Instead of thinking about Trump as a real estate magnate, a reality-TV star or a former president, it’s perhaps more accurate to think of him as a caporegime, or mafia captain. Putin is The Boss. That would suggest Trump, like Roman Abramovich, is one of Putin’s “oligarchs.”
(Putin’s oligarchs are only as rich as he wants them to be. He enriched them. He can impoverish them — or have them defenestrated. Trump is the poorest among them, to be sure, but that doesn’t matter. Oligarchs are puppets. Rich but still puppets. Trump fits the puppet profile.)
Oligarchs are practical. After they steal money, they hide it.
The US financial system is one of the most secretive and least transparent in the world. Dirty money is often disguised in real estate deals. The problem is so bad in places like Manhattan that lawmakers are pushing for reform. Brad Hoylman, a New York state senator repping Manhattan, said Sunday of proposed transparency laws that:
“These oligarchs who have stolen money from the Russian people are propping up Putin in the meantime. That money needs to be exposed and returned rather than wage a war against the Ukrainian people.”
Dirty money is also funneled through shell companies linked to super PACs linked directly or indirectly to candidates for public office for the purpose of influencing electoral outcomes in the Kremlin’s favor. Such candidates, it’s widely presumed, might include the former president.
“Russian money is unquestionably flowing into the US for political influence,” Anna Massoglia, the editorial and investigations manager at Open Secrets, a nonprofit based in Washington, DC, told me. “There have also been instances in which Russian money flowed into US elections through shell companies as a part of illegal conduit schemes.” (The interview below is with Anna. She knows everything about this.)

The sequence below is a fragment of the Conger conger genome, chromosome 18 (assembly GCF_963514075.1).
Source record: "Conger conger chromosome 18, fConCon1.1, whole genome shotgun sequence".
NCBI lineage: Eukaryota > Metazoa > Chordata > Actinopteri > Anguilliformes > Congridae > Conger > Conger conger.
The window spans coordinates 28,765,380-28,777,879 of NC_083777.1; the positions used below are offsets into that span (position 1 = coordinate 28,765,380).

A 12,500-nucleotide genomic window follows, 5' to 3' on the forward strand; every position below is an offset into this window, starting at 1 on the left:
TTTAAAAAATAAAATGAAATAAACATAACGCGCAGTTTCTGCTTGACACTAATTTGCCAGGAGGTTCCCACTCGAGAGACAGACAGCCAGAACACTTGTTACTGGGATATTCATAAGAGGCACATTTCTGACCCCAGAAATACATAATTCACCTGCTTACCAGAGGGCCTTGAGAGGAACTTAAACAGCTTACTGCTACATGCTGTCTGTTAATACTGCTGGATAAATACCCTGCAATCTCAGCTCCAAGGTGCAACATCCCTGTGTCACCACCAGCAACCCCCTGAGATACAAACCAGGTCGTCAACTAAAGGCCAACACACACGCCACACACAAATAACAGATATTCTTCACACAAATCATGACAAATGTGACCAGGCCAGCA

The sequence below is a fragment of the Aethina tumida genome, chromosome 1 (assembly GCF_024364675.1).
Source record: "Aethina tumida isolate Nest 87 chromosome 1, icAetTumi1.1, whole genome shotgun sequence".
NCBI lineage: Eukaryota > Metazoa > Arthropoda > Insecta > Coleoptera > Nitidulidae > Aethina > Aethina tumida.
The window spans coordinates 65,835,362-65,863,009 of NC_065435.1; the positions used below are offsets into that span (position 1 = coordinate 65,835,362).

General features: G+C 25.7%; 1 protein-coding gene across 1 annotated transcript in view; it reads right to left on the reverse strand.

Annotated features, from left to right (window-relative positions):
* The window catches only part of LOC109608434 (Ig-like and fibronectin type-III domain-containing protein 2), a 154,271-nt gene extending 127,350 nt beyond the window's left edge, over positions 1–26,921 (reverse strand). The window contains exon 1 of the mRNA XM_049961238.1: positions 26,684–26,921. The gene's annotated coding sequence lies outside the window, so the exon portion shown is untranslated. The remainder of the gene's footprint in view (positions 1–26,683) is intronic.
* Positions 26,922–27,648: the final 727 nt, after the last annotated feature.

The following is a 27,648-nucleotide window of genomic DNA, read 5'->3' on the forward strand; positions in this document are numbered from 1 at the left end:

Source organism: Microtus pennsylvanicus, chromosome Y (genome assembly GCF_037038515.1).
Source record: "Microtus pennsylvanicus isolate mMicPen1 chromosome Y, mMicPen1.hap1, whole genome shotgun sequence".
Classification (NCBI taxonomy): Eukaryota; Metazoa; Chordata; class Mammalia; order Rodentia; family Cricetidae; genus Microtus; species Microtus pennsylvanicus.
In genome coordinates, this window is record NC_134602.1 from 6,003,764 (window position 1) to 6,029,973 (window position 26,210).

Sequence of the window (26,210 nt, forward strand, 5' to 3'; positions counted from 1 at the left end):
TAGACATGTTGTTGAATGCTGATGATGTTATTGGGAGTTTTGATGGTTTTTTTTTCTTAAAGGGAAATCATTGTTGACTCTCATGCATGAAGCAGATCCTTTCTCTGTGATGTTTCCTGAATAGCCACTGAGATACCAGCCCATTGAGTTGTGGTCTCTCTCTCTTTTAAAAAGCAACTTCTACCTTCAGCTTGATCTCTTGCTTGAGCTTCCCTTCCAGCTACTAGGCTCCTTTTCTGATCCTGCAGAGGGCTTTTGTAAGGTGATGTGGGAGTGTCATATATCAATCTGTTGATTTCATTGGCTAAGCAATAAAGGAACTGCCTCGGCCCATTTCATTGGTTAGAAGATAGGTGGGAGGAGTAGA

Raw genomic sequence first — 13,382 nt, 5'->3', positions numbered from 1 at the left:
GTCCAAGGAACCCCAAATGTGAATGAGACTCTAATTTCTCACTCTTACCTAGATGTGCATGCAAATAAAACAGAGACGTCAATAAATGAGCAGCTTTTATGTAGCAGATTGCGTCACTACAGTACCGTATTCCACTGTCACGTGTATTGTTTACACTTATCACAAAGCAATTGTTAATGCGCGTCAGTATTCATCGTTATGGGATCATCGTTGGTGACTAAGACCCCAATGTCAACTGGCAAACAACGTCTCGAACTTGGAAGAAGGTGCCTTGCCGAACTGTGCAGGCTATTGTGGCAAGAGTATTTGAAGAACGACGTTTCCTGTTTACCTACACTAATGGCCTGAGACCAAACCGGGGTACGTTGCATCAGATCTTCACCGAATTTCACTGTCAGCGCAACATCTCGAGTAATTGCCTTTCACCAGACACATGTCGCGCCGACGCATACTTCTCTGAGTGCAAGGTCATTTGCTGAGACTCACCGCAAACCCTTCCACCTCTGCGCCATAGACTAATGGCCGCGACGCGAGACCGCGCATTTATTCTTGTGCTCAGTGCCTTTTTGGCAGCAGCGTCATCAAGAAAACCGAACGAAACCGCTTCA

Buying a president.
“It’s basic gangsterism,” Nathan said.
Which is certainly practical.
Do we know concretely that Russian money is flowing into campaigns for public office in the US?
Russian money is unquestionably flowing into the US for political influence but the question of whether Russian money is flowing into campaigns for public office is more complex. Foreign nationals are barred from giving money to influence outcomes in US elections.
We have tracked political contributions from foreign agents who were hired to represent Russian interests in the US as well as contributions from associates of foreign oligarchs, which is generally permissible so long as they are not acting as proxies for Russian foreign nationals.
There have also been instances in which Russian money flowed into US elections through shell companies as a part of illegal conduit schemes.